This is one of three mini essays submitted for a political science assessment. Given the limited word count and my struggles to adhere to “academic writing”, they’re likely not the best pieces, but ah well, uploading them for shits and giggles. This particular essay discusses a key difference between Western liberal thought and Australia’s Indigenous politcal thought, specifically the conception of the individual. Much more akin to branches of libertarian socialism than liberalism, Indigenous political thought realises selfhood through relational means, which is much cooler in my opinion.
Indigenous populations globally have faced longstanding oppression, not just of their people and their lands, but also their cultures, ideas and politics. From the United State’s culling of Native Americans and the invasion and takeover of half of Mexico, the genocide of Australia’s Indigenous peoples (including the entire population of what is now Tasmania (Brodie 2017)), South African Apartheid, and the current displacement and silencing of the Palestinians, settler-colonial societies have systematically separated native populations from what makes their societies. As we face the looming climate crisis and global pandemics, it is this old and not yet forgotten knowledge and wisdom that may help us.
Indigenous Australians lay claim to one of, if not the, old surviving cultures on the planet. In the comparably short time settler populations have been here, the relationship between these two groups has been a web of positive and (mostly) negative interactions “characterised by intimate entanglement that mixes support with destruction, care with brutal violence, and appreciation with shocking disregard.” (Brigg and Graham 2020a). One of these conflicts is the supposed clash between Indigenous political thought and the ideals of Western liberal democracies.
For liberals, the liberty of individuals is paramount, but to prevent injustice or occurrences like the “tyranny of the majority”, something must be in place to mediate and pass judgement accordingly. For Hobbes, this was the Leviathan, the absolute state made up of individuals, and Locke came up with the social contract that bound citizens and the state together with their mutual rights and obligations (Mill 2001; Hobbes 2014). Brigg and Graham (2020b) contest the assertion that Aboriginal peoples are solely collectivist or group-oriented, which would paint it in stark contrast to the Western view of self-hood.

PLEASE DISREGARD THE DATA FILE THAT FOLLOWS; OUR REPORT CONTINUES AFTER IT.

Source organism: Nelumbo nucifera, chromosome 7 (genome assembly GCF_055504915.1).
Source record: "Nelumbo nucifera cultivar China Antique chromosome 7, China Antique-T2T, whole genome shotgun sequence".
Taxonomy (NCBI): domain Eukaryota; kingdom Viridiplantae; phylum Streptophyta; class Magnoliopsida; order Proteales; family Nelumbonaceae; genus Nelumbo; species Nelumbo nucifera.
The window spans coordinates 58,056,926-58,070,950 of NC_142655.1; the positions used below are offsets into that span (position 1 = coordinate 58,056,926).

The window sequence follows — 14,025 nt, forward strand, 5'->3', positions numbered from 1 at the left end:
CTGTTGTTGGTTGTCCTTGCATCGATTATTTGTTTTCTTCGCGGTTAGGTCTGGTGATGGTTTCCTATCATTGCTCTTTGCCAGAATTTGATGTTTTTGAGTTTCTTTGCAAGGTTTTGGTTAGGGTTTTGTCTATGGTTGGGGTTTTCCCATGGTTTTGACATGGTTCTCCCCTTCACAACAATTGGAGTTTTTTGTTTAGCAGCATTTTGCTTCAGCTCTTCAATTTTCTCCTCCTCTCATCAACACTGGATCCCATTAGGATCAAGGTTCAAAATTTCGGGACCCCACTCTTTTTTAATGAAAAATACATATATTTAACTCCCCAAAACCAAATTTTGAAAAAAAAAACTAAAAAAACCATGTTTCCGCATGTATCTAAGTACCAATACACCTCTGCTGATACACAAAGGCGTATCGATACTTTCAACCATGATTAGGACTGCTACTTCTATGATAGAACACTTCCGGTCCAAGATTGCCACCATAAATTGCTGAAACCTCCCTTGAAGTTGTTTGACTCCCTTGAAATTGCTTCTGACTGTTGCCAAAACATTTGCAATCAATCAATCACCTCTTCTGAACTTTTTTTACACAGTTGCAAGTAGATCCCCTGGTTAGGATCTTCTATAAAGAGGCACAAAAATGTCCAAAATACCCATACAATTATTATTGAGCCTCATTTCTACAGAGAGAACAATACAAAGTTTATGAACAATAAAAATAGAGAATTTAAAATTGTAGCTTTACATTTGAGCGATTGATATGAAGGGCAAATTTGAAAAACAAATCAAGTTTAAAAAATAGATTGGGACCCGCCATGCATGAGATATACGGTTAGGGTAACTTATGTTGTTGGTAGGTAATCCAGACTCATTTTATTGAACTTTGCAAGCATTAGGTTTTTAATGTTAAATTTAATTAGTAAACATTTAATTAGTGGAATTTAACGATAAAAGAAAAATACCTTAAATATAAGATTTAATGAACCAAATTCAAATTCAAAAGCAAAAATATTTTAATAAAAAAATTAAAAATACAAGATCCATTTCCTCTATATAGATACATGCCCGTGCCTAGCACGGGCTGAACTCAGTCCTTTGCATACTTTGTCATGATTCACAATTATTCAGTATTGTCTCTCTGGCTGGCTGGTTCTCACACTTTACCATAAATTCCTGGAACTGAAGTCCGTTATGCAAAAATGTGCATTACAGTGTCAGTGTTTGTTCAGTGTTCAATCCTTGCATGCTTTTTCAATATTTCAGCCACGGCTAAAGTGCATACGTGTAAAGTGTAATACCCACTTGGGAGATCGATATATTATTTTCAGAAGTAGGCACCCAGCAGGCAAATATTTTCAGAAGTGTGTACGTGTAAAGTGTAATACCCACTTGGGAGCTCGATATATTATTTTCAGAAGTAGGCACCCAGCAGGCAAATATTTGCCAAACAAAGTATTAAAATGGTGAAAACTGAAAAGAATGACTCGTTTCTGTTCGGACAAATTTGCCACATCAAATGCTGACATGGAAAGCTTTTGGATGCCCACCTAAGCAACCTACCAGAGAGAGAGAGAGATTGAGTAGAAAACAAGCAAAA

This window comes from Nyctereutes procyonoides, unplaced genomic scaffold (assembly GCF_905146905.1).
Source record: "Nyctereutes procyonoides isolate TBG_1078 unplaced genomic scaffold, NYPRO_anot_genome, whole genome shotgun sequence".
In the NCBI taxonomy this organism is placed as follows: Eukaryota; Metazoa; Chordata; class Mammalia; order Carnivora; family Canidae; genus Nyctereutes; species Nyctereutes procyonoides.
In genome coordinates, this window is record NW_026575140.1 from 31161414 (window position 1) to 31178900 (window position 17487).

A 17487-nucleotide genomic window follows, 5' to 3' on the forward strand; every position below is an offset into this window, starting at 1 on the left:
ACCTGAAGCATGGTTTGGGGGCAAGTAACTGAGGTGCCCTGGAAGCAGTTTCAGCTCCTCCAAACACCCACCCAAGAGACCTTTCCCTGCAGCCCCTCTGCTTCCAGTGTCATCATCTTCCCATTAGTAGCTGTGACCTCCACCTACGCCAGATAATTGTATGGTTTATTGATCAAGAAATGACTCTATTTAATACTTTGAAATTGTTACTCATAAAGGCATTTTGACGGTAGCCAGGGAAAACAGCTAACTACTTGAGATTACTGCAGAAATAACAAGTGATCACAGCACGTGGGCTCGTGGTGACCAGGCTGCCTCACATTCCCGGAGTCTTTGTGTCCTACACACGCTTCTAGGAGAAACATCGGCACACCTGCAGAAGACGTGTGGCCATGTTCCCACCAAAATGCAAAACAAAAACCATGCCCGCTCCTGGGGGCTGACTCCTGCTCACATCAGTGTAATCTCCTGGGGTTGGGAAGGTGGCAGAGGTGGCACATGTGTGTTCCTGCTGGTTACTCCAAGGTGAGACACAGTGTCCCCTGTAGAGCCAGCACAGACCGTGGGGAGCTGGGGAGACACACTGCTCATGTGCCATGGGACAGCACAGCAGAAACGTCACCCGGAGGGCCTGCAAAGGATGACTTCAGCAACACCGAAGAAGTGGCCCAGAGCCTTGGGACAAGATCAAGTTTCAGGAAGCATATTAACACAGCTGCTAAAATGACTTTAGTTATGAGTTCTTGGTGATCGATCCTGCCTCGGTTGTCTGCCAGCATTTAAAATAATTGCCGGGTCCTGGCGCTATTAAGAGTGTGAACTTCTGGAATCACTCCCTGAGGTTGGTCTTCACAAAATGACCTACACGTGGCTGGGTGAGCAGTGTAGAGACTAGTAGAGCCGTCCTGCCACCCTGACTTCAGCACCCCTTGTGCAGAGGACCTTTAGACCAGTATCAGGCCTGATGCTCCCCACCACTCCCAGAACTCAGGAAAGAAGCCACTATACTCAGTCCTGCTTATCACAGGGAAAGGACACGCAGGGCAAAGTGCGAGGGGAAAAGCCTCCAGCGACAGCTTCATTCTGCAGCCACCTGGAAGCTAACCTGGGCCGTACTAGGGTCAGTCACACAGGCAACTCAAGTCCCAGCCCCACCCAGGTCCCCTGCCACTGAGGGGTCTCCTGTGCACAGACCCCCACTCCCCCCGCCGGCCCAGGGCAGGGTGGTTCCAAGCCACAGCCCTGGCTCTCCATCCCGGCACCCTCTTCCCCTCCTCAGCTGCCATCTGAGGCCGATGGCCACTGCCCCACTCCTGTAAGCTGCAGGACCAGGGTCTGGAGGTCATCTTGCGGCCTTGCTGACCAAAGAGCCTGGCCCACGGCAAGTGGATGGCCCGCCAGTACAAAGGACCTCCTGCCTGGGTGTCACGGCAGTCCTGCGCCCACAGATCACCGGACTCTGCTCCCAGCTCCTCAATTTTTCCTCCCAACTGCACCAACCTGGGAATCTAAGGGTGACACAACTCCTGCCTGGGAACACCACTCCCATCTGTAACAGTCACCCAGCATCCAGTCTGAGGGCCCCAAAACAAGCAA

Instead, they draw similarities between the two by suggesting that both highlight individuality as an important aspect of both their politics. The difference comes not from the perception of self-hood, but how these individuals relate to one another. In the Western liberal doctrine, this is primarily through the state as an entity, as described above. For Aboriginal people, the self is relational – the self can only be realised through the individual’s relationship with others in the community. (Brigg and Graham 2020b). This concept, while it predates liberalism, is not entirely alien to it. For instance, some theorists have (while still deferring to a state entity) have approached digital privacy from a relational standpoint – one can only attain privacy so long as the privacy of others is also assured. (Molitorisz 2020).
Brigg and Graham detail how the socio-political conditions and any hierarchy exists as an emergent property through the assertion of autonomy, with the concept of selfhood founded on “accepting or refusing the obligations and requests made on the self by kin and Country.” (Brigg and Graham 2020b). Unlike much of Western political philosophy, the power dynamics that exist through both the state machinery and capital do not exist because of this relational approach to individuality; there is no need to enforce or judge based on a contract or abstract entity. Rather than comparisons with liberalism, this actually is more reminiscent of later philosophical developments relating to socialism, particularly the ideals of free association and equality inherent to more libertarian strands (Rocker 2004).
This also expands beyond the individual interacting within their own community and includes the relationship between “mobs”, what in the West would be “nations” or perhaps autonomous regions. (Brigg and Graham 2020b). This is heavily predicated on the connection a particular group has with the land that they reside on, something recognised by all Aboriginal peoples. Because of this connection, interactions with other “mobs” are equally relational, with the “selfhood” of their nations an inherent “right” without the need for violence or coercion to maintain borders. (Brigg and Graham 2020b).
In the West, it seems that these relations have been outsourced, either to the state or a social or capital contract. Philosophers like Hobbes, Locke, Rousseau or Mill isolate the individual and must create an abstract means and justification for working for the common good. Indigenous people do not have this concern, tying their sense of self with the common good and the good of others.
Brigg, Morgan and Mary Graham 2020a ‘The need for Aboriginal ethics’ ABC June 15. Available at https://www.abc.net.au/religion/stop-destroying-indigenous-sites-and-lives-morgan-brigg-and-mar/12355284.
Brigg, Morgan and Mary Graham 2020b ‘Autonomous selfhood’ ABC May 24. Available at https://www.abc.net.au/religion/aboriginal-political-concepts-autonomous-selfhood/12472310.
Brodie, Nick 2017 The Vandemonian War: The Secret History of Britain’s Tasmanian Invasion Richmond: Hardie Grant Books.
Hobbes, Thomas 2014 Leviathan Hertfordshire: Wordsworth
Mill, John Stuart 2001 On Liberty Batoche Books.
Molitorisz, Sacha 2020 Net Privacy: How We Can Be Free in an Age of Surveillance Sydney: NewSouth Publishing.